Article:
24/7 news coverage was not devoted to these horrific tragedies. The White House did not interrupt every news broadcast to publicly condemn these heinous attacks. These victims' deaths did not go viral on social media.

Where is the solidarity with these unjustly murdered fellow human beings? There is none, because solidarity is reserved solely for white Westerners -- and their dead dogs.

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And it's not even just victims abroad. Many of the same white Americans going berserk over a dead dog say nothing when their government's racist police harass, imprison, and gun down innocent black citizens.

Is it because of racism? Yes, absolutely, positively, 100 percent -- it is because of racism.

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The U.S.'s own white supremacist institutions place greater value on dogs than they place on black lives. Black football player Michael Vick served more time in prison (21 months) for killing dogs than white cop Johannes Mehserle served (11 months) for shooting innocent unarmed black 22-year-old Oscar Grant to death while he was handcuffed and lying face down on the ground in 2009.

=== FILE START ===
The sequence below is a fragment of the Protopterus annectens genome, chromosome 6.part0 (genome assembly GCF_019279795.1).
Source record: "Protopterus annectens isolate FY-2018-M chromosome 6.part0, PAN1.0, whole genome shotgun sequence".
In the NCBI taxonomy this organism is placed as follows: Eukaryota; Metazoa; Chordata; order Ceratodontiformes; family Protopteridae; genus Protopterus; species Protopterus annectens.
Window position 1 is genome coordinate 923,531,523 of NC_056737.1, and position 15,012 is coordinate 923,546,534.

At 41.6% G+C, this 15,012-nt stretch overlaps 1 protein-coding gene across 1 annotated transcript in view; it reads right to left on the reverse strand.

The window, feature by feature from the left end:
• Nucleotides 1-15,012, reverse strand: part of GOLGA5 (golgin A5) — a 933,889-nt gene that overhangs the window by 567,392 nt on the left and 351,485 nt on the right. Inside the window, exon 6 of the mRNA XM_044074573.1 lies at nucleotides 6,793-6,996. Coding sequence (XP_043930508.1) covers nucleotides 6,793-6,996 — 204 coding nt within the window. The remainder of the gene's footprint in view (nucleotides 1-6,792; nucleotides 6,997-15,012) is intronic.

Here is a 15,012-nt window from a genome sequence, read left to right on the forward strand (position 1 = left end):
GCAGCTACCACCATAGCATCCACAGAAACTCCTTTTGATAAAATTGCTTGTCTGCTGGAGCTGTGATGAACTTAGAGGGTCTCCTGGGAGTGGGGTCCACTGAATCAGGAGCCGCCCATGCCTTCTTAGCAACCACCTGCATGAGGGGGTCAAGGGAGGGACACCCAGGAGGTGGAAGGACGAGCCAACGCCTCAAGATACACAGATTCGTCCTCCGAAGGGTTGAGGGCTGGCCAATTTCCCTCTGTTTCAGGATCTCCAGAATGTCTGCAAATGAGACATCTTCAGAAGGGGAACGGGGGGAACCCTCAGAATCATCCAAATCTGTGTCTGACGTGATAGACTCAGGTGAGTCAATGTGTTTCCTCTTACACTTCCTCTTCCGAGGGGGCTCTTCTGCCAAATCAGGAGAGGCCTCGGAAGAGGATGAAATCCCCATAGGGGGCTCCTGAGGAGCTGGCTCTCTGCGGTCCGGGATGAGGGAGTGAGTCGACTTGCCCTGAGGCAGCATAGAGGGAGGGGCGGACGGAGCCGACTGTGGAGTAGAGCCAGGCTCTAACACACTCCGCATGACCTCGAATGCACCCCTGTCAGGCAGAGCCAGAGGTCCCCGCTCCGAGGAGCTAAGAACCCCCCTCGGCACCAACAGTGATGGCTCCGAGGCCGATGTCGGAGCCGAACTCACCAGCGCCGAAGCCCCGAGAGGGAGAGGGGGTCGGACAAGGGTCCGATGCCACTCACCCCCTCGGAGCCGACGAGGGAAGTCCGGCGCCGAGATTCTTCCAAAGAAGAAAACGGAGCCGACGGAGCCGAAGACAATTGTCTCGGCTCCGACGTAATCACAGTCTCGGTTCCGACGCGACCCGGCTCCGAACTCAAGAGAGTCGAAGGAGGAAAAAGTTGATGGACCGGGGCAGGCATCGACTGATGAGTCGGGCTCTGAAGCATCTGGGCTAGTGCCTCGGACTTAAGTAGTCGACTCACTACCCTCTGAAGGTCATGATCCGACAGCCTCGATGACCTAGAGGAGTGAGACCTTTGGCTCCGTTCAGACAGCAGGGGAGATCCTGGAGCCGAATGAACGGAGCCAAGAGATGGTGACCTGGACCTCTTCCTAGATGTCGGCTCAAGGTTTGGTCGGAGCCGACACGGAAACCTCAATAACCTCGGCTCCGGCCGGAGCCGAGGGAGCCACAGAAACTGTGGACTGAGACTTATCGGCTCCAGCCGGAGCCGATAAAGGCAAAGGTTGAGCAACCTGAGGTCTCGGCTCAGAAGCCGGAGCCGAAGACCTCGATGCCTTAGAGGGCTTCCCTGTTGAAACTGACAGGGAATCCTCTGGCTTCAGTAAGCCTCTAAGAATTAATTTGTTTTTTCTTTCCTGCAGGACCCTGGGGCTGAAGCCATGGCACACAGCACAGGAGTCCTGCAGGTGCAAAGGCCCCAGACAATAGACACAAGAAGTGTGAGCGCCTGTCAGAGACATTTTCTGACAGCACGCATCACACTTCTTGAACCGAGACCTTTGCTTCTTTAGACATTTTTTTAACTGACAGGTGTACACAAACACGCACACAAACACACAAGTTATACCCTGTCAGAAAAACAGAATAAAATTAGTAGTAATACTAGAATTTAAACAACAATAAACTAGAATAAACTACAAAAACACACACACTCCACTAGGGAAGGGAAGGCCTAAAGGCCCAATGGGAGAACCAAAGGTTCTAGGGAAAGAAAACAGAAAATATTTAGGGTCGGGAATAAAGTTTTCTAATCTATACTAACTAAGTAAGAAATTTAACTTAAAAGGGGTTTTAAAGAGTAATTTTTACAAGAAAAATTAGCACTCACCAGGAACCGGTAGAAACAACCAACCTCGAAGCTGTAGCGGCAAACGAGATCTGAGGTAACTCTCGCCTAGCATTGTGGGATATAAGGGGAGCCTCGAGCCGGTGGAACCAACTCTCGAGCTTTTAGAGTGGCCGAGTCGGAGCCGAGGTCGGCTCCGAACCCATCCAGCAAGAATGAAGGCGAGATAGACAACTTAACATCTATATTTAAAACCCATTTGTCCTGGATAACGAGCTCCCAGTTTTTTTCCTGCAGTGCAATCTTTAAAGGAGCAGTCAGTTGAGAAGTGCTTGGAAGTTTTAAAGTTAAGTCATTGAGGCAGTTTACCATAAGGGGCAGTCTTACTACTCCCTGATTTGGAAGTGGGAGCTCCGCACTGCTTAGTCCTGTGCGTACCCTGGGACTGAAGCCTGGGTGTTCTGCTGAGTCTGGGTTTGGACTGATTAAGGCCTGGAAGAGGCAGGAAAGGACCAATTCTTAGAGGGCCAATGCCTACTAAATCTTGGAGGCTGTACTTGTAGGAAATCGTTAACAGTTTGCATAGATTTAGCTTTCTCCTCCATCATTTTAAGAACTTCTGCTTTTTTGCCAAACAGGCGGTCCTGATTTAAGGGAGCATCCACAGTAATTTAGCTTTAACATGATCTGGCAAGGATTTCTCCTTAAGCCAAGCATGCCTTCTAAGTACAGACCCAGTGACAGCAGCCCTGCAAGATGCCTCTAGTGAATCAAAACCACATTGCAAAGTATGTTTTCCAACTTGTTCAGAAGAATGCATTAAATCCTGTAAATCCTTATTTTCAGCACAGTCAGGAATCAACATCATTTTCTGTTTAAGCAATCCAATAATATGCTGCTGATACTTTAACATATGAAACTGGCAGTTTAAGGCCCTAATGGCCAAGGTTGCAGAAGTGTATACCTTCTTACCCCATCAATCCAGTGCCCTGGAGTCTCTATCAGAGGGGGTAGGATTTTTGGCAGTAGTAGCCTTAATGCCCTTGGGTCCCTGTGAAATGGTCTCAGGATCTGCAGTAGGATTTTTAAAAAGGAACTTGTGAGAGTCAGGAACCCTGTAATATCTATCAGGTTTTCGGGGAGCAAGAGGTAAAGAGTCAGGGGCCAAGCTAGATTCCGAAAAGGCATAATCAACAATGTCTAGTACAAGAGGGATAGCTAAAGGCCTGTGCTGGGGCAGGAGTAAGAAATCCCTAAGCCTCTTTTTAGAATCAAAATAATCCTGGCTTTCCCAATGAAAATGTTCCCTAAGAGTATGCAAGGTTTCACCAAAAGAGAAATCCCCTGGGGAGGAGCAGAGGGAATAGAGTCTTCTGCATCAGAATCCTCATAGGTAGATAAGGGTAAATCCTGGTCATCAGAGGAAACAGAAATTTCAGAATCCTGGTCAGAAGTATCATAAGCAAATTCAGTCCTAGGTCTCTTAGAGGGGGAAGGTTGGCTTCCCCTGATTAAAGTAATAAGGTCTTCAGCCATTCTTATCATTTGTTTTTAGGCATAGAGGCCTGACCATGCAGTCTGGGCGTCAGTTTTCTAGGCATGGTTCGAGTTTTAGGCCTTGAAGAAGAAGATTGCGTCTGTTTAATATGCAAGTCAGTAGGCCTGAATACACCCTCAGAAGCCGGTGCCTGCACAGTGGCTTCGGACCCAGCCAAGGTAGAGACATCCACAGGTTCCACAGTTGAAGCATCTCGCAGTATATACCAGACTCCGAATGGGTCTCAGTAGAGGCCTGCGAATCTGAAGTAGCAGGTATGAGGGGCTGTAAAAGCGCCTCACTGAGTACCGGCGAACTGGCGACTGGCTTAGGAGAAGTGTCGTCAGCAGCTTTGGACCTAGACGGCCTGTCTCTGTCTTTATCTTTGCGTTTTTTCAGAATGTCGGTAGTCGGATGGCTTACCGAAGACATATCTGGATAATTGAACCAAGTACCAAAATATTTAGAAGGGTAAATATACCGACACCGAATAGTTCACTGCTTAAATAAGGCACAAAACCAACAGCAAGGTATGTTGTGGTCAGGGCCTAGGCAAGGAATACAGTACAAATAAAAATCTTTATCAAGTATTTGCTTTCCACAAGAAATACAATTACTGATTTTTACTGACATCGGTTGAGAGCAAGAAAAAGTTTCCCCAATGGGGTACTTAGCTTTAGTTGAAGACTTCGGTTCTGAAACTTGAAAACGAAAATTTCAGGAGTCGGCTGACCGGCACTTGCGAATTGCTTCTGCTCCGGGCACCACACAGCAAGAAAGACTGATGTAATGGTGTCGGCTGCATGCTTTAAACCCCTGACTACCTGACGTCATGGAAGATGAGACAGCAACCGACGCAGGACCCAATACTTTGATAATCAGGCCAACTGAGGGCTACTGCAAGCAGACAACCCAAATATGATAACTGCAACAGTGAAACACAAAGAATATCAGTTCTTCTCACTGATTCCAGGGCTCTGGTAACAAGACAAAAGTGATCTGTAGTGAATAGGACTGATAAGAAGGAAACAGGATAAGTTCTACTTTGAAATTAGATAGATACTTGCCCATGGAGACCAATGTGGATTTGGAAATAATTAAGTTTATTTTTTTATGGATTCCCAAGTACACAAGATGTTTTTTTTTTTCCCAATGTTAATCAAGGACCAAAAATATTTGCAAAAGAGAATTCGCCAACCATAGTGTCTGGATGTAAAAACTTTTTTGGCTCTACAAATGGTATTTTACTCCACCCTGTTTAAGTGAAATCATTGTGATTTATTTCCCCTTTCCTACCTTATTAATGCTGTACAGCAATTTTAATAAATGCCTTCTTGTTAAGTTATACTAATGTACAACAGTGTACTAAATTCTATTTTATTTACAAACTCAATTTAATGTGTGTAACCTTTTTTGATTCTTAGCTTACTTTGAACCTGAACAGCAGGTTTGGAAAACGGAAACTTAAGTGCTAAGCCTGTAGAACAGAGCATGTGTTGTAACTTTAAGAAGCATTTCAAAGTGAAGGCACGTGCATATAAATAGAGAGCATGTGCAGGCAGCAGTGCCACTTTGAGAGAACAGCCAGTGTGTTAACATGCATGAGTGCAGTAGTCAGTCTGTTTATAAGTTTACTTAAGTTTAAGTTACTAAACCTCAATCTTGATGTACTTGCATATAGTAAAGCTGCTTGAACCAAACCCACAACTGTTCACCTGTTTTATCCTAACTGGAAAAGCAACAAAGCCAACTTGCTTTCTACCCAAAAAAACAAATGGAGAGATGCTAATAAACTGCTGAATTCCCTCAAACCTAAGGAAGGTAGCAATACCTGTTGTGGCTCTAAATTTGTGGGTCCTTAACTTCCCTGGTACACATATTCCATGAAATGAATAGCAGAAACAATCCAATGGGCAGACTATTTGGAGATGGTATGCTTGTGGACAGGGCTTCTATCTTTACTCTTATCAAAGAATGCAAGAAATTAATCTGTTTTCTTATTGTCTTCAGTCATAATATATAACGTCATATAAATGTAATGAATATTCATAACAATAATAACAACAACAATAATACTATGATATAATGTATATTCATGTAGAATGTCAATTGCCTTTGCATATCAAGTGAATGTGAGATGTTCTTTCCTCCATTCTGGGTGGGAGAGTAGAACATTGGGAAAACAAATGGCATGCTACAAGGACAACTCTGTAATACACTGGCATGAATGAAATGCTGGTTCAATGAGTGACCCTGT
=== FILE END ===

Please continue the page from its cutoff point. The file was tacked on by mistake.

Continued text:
Remember "Cecil the Lion"?

Cecil The Lion

#JeSuisChien is just another sign of how the West's sadistic racism has become a twisted mockery of itself. A few months ago, we saw another, similar sign.

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Remember "Cecil the Lion"?

In July, when an American dentist and hunting aficionado killed "Cecil the Lion," it was all over the news, everywhere, in every headline. I criticized the reaction of the media and public at the time. "U.S. citizens and the U.S. corporate media absolutely freak out over the death of a lion, but barely blink when their government massacres civilians in war," I said.

Where was the public outrage over the one million Iraqis killed in Iraq in the first 12 years of U.S.-led "War on Terror"? I asked. Where was the public lamentation for the quarter of a million Afghans who lost their lives? Or for the thousands killed in the brutal U.S.-backed, Saudi-led bombing of Yemen? Or for the slaughter of more than 2,200 Palestinians, the vast majority of whom were civilians, in Israel's summer 2014 war on Gaza, which the U.S. wholeheartedly backed?

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"The U.S. corporate media and American culture anthropomorphize animals killed by dentists and dehumanize humans killed by empire," I wrote in July. Change a few words in the line, and the same holds true today.